It’s a lot of wondering how I can be the best mother possible and, at the same time, have the opportunities to create art that I want to create. What I want to say is so huge. My need to not only create, but to hold a mirror up to humanity and connect intimately with audiences and other artists, is a longing that literally makes me want to cry. That’s all I’ve ever wanted to do. I know I’m really lucky to have what I have, but it’s a tricky balance. Sometimes it’s hard knowing that I’ll do one thing because I live in Los Angeles and preschool is like $26,000 per child. You do as much as you can for the love of your craft, and like everybody else, we do what we do in order to pay the bills and support your family. Sometimes it feels like an endless hustle. I think it started feeling like that when I first got pregnant because with the workforce in America, maternity leave and paternity leave is so abysmal. In what we do, you can’t ever not be “on.” If you’re sick, you vomit in a bucket and keep going. That’s the way our work is. It’s not a complaint; it’s the truth. Sometimes you don’t want to step out your front door and be “on.” You just want to step out and be you.

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This is very reminiscent of what Selma Blair said when we spoke after she had just come into motherhood. She came to mind because I know you once directed her in a short film.

She’s one of my best friends, you know.

I figured. Given our current landscape in politics and in Hollywood—in life— and from your many years of experience spent at the heart of the film industry, how much of what’s coming out right now is surprising to you? Is it safe to assume that it’s the tip of the iceberg?

It’s just the tip. I feel like I have a far more progressive point of view in the sense that what I want to address is not just the sexual abuse, which I had my entire life, even before I got my start in fashion. Specifically, it started in the fashion industry, and thankfully, I didn’t experience that when I started acting. But I’ve definitely experienced sexual harassment and emotional harassment. On my last film, I was screamed at and verbally harassed, and what I call financial abuse. That’s when you’re pressured into taking a deal because you’re a woman and they already gave all the money to the lead males. It’s extremely fucking low. There’s something really demeaning about that, knowing they got foreign financing and got the picture greenlit with your name along with the other names. And yet, you’re getting paid nothing and you’re having to fight for that nothing. Then if you want to bring your family [for the shoot], that’s considered a perk? Fuck you! That’s not a perk. That’s just what we do. When they say that women get paid 70 cents on the dollar, I call bullshit on that, too, because I know for a fact that we get paid far less than that. Minority women get paid way less than that. It’s time to start getting real. Selma is really honest about that as well.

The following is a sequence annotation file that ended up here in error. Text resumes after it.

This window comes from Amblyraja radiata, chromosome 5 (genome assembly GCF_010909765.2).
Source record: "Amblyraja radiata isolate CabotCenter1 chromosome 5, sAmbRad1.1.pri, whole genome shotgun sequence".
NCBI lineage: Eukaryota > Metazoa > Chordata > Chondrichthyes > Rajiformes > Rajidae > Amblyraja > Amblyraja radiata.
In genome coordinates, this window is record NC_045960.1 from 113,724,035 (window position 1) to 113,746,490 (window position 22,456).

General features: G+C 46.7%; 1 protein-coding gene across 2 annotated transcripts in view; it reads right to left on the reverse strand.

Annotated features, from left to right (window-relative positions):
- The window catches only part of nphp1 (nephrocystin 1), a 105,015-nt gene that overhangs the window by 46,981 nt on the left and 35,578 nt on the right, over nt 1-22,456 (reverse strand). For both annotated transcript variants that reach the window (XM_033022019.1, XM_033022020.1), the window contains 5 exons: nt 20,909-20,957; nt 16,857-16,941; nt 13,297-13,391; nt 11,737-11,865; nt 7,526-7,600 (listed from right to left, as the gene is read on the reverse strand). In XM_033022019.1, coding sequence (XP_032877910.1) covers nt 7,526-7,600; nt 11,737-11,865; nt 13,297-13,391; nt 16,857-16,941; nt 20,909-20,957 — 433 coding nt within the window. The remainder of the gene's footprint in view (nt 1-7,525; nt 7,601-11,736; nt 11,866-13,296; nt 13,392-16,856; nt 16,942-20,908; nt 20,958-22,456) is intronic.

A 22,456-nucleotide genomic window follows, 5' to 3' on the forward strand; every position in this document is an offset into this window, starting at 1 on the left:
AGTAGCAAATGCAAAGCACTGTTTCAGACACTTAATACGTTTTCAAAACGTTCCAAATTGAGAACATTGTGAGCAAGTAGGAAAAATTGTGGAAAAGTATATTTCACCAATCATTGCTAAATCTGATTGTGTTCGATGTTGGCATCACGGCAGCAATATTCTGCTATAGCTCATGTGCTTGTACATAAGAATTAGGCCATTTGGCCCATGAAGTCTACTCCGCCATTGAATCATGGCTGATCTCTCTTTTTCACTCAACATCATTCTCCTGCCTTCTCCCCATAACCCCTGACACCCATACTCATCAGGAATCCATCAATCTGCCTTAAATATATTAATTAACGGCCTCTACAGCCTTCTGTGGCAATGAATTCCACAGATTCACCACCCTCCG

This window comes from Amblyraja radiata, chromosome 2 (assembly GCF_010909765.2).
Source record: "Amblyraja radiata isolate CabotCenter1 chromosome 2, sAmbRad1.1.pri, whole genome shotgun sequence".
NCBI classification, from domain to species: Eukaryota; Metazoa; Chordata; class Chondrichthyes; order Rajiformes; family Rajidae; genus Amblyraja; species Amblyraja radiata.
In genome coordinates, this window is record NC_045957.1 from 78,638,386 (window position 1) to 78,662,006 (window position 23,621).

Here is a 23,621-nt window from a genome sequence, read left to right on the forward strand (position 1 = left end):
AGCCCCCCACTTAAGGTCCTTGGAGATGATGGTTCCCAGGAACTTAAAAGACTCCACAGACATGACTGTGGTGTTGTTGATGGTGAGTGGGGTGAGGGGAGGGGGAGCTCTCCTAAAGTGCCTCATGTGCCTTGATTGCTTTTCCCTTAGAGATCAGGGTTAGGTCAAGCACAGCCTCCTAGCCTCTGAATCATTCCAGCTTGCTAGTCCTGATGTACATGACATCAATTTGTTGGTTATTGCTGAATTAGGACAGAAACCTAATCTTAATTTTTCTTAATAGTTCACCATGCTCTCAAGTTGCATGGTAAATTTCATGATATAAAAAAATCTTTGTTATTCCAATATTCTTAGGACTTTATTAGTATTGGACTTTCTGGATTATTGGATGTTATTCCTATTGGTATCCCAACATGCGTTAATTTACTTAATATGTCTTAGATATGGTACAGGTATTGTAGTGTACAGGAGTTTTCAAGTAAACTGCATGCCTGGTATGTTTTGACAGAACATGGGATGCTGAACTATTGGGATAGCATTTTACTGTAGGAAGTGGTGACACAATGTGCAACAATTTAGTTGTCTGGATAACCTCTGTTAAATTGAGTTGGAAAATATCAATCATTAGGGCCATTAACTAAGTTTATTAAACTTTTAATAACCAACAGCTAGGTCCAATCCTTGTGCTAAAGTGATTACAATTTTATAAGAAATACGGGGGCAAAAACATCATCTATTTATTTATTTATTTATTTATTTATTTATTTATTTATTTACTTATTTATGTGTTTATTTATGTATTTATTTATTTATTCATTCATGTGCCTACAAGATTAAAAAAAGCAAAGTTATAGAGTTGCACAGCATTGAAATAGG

You have a giant sitting at the top of the industry and that giant is just like Lucifer, filled with fear and bigotry and all of those things, and that weight trickles down to every single person. Every person is living in fear. Studio executives, agents, managers, this, that—everyone is so paralyzed with fear and so they do nothing. They can’t speak up or ask for something they want. It’s ridiculous. My other question about that is: Is this going to end up like The Handmaid’s Tale? Am I just gonna start reading scripts that are so shallow and baseless and pointless because everyone’s now so PC that they’re afraid to take this moment and really dig into the truth of things? It’s about addressing what’s going on, which is what these incredible people like Kathleen Kennedy and Laura Dern are doing. If the Academy makes clear and specific rules and institute it immediately, knowing that people do follow the entertainment industry, that will be a reflection and the rest of the country will take that model and start going in that direction. It’s not just about sexual abuse. It’s about all of the abuse. So how are we going to change it? It’s an interesting time and an important time and a long time in the making. People are really listening now and they only started listening because a bonfire was lit and they were terrified they will be the ones to get burned.

Seeing all of that, that makes your experiences on a film like Bitch that much richer.

Oh yeah! This was like heaven on earth! [Laughs] By the way, I think that’s all most artists want. Most artists just want to make films for the sake of making art because they really love the craft—I hope. Whether you’re a grip or craft services or a publicist or whatever, I really do believe, in our heart, that’s what we want to do. Otherwise, we wouldn’t be in this business. It’s ruthless and brutal and it makes you feel like shit a lot of the time. You’re rejected a lot. There’s no way to really do this unless there’s nothing else for you to do. It’s a service and a part of your being that cannot go away, you know? It’s what we really want that can get twisted. It gets twisted out of survival instincts. It gets twisted out of culture. You don’t need a lot of fancy things to make a great film. You just need great people who love each other, a camera, a location, and a script.

Is Jennifer Clary’s How to Cook Your Daughter your next film?

I’m actually doing two more films before that one, which we’re going to be announcing soon. But [How to Cook Your Daughter] is going to be awesome!